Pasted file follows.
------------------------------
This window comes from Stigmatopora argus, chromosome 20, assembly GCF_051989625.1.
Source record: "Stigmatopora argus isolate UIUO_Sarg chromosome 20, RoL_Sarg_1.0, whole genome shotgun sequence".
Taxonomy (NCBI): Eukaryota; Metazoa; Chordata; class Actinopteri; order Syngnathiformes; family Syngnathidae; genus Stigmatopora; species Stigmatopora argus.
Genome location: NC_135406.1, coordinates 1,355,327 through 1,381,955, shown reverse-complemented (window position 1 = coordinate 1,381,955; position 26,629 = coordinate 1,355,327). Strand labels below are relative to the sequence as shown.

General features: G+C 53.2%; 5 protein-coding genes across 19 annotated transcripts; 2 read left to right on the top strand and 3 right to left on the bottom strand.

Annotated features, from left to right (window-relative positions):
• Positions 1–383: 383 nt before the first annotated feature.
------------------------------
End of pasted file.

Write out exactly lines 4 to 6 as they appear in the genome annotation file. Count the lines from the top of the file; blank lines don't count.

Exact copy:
Genome location: NC_135406.1, coordinates 1,355,327 through 1,381,955, shown reverse-complemented (window position 1 = coordinate 1,381,955; position 26,629 = coordinate 1,355,327). Strand labels below are relative to the sequence as shown.

General features: G+C 53.2%; 5 protein-coding genes across 19 annotated transcripts; 2 read left to right on the top strand and 3 right to left on the bottom strand.

Annotated features, from left to right (window-relative positions):